Steamboat Springs The remaining passengers in Sunday's plane crash near Rabbit Ears Pass were released from the hospital.
Steve Palmer, 22, of Colorado Springs and the pilot, Lloyd "Skip" Moreau, 53, left Yampa Valley Medical Center three days after the Piper Cherokee Saratoga they were flying in crashed into a thick stand of trees just minutes after taking off from the Steamboat Springs Airport. His mother, 57-year-old Henrietta Palmer, died of injuries sustained in the crash. Two other passengers and three dogs survived.
Palmer, who sat in the co-pilot seat and was listed in good condition throughout his stay, suffered from strains to his feet, left knee, elbow and wrist. He also had a neck strain and a chest wall contusion.
Moreau had surgery Monday for a broken arm. He also suffered a bruised left lung, concussion, fractured left rib, facial and scalp lacerations and hypothermia and frostbite on his toes.
The third survivor, Neil "Tony" Marsh, was treated and released from the hospital Sunday night.
The group had come to Steamboat to visit Henrietta Palmer's son, Joseph Almeida, who lives in Oak Creek with his wife, Carrie. The group was returning to the Fremont County Airport Sunday.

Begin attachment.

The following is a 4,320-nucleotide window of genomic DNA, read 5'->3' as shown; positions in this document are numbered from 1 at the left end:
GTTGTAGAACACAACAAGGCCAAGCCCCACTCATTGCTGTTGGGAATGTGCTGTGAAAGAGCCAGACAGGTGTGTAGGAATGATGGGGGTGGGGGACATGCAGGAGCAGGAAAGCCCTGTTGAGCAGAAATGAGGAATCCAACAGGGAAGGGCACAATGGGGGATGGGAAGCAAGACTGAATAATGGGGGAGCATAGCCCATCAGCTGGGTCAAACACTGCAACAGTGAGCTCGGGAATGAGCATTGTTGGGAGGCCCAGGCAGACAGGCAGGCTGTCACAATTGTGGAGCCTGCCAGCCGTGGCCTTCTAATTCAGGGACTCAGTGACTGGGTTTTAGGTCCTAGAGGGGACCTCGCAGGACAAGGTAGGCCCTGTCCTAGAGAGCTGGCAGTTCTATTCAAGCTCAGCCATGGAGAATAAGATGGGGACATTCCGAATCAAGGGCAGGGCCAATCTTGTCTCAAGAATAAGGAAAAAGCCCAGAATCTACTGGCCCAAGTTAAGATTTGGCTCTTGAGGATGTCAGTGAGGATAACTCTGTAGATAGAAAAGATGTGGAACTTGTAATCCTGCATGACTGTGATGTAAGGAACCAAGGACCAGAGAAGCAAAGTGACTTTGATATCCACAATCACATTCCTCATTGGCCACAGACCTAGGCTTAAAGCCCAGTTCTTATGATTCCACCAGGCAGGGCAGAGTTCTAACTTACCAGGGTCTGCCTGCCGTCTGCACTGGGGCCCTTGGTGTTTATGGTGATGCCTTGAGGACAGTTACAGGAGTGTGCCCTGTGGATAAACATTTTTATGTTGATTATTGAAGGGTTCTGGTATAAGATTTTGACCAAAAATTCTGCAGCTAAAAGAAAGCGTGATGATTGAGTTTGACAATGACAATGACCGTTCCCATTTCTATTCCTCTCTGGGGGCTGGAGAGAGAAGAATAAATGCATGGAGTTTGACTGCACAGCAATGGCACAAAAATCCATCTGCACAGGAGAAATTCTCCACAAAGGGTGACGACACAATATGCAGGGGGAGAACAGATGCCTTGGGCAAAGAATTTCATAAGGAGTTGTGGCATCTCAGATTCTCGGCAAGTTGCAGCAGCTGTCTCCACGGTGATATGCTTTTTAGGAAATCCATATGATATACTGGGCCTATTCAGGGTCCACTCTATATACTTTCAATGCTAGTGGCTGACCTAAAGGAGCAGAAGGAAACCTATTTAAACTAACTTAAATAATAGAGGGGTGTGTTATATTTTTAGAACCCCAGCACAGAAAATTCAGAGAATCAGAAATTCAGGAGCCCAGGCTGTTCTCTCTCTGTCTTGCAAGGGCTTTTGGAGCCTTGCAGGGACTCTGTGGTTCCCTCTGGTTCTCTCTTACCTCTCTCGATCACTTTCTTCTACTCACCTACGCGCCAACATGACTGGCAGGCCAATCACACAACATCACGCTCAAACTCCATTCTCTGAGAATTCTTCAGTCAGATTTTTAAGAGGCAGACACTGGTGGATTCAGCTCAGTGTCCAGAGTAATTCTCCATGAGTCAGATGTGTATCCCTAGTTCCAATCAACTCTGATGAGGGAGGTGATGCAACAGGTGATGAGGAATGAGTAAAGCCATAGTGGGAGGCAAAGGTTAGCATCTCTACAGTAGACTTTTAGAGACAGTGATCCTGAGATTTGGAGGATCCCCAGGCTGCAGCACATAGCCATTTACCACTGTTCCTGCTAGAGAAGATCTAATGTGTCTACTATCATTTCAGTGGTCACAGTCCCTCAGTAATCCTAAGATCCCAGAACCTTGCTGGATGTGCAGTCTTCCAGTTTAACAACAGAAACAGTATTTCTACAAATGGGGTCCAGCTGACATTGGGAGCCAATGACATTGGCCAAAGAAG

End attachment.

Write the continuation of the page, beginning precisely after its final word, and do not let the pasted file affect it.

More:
The National Transportation Safety Board's on-site crash investigation has been completed, according to a Denver-based NTSB employee. However, investigators may take more than a year to determine the cause of the crash.
The NTSB and Federal Aviation Administration arrived in Steamboat Monday night. The FAA completed its on-site investigation on Tuesday.
In a 911 call made shortly after the plane crash, Palmer said that the plane did not get enough altitude to go over the mountains after taking off from Steamboat Springs Airport.
"We didn't have enough altitude to clear the trees and we came out rough and we went end over end," Palmer told the dispatcher in the 911 call that was made minutes after the plane went down.
In an interview on Tuesday, the trio of survivors agreed not to discuss the flight, but Moreau said "I tried to get the airplane slowed down as quick as I could," before it crashed.
Bob Maddox, who owns Mountain Flight Service and has flown out of Steamboat Spring Airport thousands of time, said the most common mistake pilots make flying out of mountain airports is recognizing too late they are not gaining altitude fast enough to clear the mountains.
Routt County Emergency Services Director Chuck Vale said the local team's work is complete. The sheriff's office, NTSB, FAA and U.S. Forest Service returned to the site Tuesday to take photographs and gather the passengers' belongings. The U.S. Forest Service was concerned the 80,000 gallons of fuel from the plane crash could leak into the waterways, but Vale said they were "happy" with what they saw.
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